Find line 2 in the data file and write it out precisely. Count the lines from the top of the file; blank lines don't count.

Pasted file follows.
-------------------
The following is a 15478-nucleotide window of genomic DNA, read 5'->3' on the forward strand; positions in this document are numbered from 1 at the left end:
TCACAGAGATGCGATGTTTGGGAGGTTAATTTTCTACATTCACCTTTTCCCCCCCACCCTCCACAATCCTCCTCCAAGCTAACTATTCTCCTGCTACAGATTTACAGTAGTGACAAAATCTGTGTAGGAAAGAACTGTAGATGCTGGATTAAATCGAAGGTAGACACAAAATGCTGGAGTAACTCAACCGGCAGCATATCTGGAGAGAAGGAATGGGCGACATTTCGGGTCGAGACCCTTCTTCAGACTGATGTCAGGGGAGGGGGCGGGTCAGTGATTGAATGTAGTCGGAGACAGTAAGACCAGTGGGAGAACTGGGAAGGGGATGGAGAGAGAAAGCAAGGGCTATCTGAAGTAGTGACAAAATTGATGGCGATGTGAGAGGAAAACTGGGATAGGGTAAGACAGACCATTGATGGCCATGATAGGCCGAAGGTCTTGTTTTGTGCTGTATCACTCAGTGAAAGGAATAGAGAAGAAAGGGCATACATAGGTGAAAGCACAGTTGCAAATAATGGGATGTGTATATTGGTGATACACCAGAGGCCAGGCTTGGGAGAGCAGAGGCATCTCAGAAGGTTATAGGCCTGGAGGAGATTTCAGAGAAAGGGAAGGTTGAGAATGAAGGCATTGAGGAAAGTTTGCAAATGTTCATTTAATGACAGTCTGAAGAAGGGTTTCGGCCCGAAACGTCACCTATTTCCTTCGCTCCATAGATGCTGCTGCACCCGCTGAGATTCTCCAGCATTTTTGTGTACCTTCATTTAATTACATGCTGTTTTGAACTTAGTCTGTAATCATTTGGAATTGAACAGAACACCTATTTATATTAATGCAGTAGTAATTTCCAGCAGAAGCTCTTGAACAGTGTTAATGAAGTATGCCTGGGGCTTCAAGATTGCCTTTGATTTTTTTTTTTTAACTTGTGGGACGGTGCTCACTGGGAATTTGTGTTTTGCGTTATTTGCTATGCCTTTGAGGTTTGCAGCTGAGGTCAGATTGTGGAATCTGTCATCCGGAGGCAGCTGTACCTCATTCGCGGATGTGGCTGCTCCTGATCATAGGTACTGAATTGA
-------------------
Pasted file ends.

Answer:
TCACAGAGATGCGATGTTTGGGAGGTTAATTTTCTACATTCACCTTTTCCCCCCCACCCTCCACAATCCTCCTCCAAGCTAACTATTCTCCTGCTACAGATTTACAGTAGTGACAAAATCTGTGTAGGAAAGAACTGTAGATGCTGGATTAAATCGAAGGTAGACACAAAATGCTGGAGTAACTCAACCGGCAGCATATCTGGAGAGAAGGAATGGGCGACATTTCGGGTCGAGACCCTTCTTCAGACTGATGTCAGGGGAGGGGGCGGGTCAGTGATTGAATGTAGTCGGAGACAGTAAGACCAGTGGGAGAACTGGGAAGGGGATGGAGAGAGAAAGCAAGGGCTATCTGAAGTAGTGACAAAATTGATGGCGATGTGAGAGGAAAACTGGGATAGGGTAAGACAGACCATTGATGGCCATGATAGGCCGAAGGTCTTGTTTTGTGCTGTATCACTCAGTGAAAGGAATAGAGAAGAAAGGGCATACATAGGTGAAAGCACAGTTGCAAATAATGGGATGTGTATATTGGTGATACACCAGAGGCCAGGCTTGGGAGAGCAGAGGCATCTCAGAAGGTTATAGGCCTGGAGGAGATTTCAGAGAAAGGGAAGGTTGAGAATGAAGGCATTGAGGAAAGTTTGCAAATGTTCATTTAATGACAGTCTGAAGAAGGGTTTCGGCCCGAAACGTCACCTATTTCCTTCGCTCCATAGATGCTGCTGCACCCGCTGAGATTCTCCAGCATTTTTGTGTACCTTCATTTAATTACATGCTGTTTTGAACTTAGTCTGTAATCATTTGGAATTGAACAGAACACCTATTTATATTAATGCAGTAGTAATTTCCAGCAGAAGCTCTTGAACAGTGTTAATGAAGTATGCCTGGGGCTTCAAGATTGCCTTTGATTTTTTTTTTTTAACTTGTGGGACGGTGCTCACTGGGAATTTGTGTTTTGCGTTATTTGCTATGCCTTTGAGGTTTGCAGCTGAGGTCAGATTGTGGAATCTGTCATCCGGAGGCAGCTGTACCTCATTCGCGGATGTGGCTGCTCCTGATCATAGGTACTGAATTGA